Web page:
Research: How the Panama Canal Expansion Will Impact U.S. Logistics

What will happen when the Panama Canal expansion is completed in 2016? Shippers should pay attention to this study by Boston Consulting Group (BCG) and C.H. Robinson to be prepared for the shifts ahead.

The Panama Canal is over a century old. And the canal was too small for the Post-Panamax vessels, which carry two to three times as much cargo as the ships that currently squeeze through the Panama Canal.

The Post-Panamax vessels, which are the length of four U.S. football fields, make up about 16% of the global container fleet but carry 45% of the container cargo. Within 15 years, they will carry nearly two-thirds of global container traffic. Right now, these vessels travel from Asia to Europe through the roomy Suez Canal. Few East Coast ports can currently accept them.

This is all about to change. When the Panama Canal expansion is completed in 2016, it will have new locks and wider, deeper channels that can accommodate Post-Panamax vessels and more traffic. East Coast ports are preparing to receive the vessels, too. They are widening and deepening their channels and installing larger off-loading cranes. The port at New York-New Jersey is raising a bridge so the 160-foot-high vessels can reach the docks.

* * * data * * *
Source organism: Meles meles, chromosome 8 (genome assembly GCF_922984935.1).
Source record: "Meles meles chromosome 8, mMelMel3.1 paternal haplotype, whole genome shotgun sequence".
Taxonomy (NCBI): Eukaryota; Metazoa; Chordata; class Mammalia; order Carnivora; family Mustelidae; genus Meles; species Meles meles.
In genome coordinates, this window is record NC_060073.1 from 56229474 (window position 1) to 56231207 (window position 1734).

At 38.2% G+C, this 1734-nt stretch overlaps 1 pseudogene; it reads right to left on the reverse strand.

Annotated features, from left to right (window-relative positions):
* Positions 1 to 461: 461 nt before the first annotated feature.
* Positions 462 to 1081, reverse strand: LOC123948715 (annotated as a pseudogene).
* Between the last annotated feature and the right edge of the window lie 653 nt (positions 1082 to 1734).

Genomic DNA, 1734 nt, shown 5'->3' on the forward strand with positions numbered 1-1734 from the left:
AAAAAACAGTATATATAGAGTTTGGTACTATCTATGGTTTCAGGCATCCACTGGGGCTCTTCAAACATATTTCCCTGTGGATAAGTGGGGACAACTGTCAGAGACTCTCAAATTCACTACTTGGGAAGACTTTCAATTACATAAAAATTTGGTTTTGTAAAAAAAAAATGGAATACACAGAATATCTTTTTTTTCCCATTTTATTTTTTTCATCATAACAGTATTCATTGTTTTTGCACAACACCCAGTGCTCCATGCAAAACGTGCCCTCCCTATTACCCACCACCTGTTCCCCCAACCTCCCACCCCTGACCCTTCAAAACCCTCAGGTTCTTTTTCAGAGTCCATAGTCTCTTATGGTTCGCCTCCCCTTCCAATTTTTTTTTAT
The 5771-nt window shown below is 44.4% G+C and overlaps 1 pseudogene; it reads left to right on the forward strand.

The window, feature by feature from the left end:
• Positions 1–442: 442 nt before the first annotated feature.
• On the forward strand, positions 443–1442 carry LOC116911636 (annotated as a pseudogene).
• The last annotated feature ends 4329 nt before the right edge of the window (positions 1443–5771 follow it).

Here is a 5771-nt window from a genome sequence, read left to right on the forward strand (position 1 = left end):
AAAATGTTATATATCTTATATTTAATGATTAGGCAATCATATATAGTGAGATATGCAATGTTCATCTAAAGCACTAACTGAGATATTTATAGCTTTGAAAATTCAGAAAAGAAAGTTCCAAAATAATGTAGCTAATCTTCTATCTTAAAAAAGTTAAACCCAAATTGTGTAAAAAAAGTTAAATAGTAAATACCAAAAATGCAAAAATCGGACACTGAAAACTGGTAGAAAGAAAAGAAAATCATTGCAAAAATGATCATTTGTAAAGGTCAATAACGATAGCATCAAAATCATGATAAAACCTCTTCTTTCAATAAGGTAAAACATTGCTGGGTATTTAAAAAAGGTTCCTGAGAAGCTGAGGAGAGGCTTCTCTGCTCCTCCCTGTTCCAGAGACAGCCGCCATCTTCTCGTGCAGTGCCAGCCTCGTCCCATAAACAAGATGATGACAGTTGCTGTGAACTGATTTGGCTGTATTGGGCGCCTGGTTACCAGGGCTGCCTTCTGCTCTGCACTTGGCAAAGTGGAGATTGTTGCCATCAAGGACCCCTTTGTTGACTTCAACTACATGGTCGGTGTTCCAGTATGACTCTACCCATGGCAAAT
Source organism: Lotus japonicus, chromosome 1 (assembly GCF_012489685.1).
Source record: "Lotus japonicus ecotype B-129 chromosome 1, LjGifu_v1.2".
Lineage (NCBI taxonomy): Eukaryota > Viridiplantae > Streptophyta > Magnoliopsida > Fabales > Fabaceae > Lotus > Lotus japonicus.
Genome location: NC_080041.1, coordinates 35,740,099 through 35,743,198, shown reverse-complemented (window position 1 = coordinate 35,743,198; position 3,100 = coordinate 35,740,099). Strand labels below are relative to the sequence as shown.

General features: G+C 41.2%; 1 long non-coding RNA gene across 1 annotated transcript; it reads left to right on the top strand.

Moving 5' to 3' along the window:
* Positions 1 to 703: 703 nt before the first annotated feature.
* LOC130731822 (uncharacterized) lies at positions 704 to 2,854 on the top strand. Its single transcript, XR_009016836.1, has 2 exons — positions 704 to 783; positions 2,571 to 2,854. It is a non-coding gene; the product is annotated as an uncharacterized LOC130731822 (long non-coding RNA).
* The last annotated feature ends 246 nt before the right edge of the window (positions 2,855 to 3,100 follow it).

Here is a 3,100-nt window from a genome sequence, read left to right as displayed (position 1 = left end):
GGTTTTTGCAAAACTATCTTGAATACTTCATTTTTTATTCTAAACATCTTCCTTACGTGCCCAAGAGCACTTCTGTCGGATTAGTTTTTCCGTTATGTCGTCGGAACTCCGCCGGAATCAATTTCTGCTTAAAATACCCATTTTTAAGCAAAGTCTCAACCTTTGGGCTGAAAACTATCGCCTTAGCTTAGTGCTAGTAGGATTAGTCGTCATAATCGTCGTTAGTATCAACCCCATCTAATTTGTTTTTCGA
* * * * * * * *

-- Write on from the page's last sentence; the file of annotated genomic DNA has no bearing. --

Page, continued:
Panama Canal Infographic

What does all this mean for shippers?

  • Competition will heat up between the West and East Coasts, and between the Panama Canal and the Suez Canal, for East Asia business. While passage through the Panama Canal will be faster, the Suez is now being modernized to allow for faster transit and two-way traffic of the larger vessels.
  • Currently, 66% of container traffic from East Asia goes to West Coast ports, 20% travels through the Panama Canal for eastern destinations, and 14% reaches the East Coast through the Suez Canal. After the Panama Canal expands, more of this traffic is expected to go from East Asia through the Panama Canal to East Coast ports. With increasing global trade, larger ports on the West Coast will still handle more containers than they do today, but will experience lower growth rates.
  • The investment and routing decisions of rail and truck carriers, and the location of distribution centers, are likely to change, based on trade-offs that shippers make between the cost and speed of transportation.

This is the most analytical public study yet that details how the expansion of the Panama Canal will alter the U.S. logistics landscape starting in 2016. There are more fascinating insights for the study in the BCG/C.H. Robinson white paper, Wide Open: How the Panama Canal Expansion is Redrawing the Logistics Map.

Authors include Sri Laxmana from C.H. Robinson and Jennifer Bratton, Dustin Burke, and Peter Ulrich from BCG.

See more here

comments powered by Disqus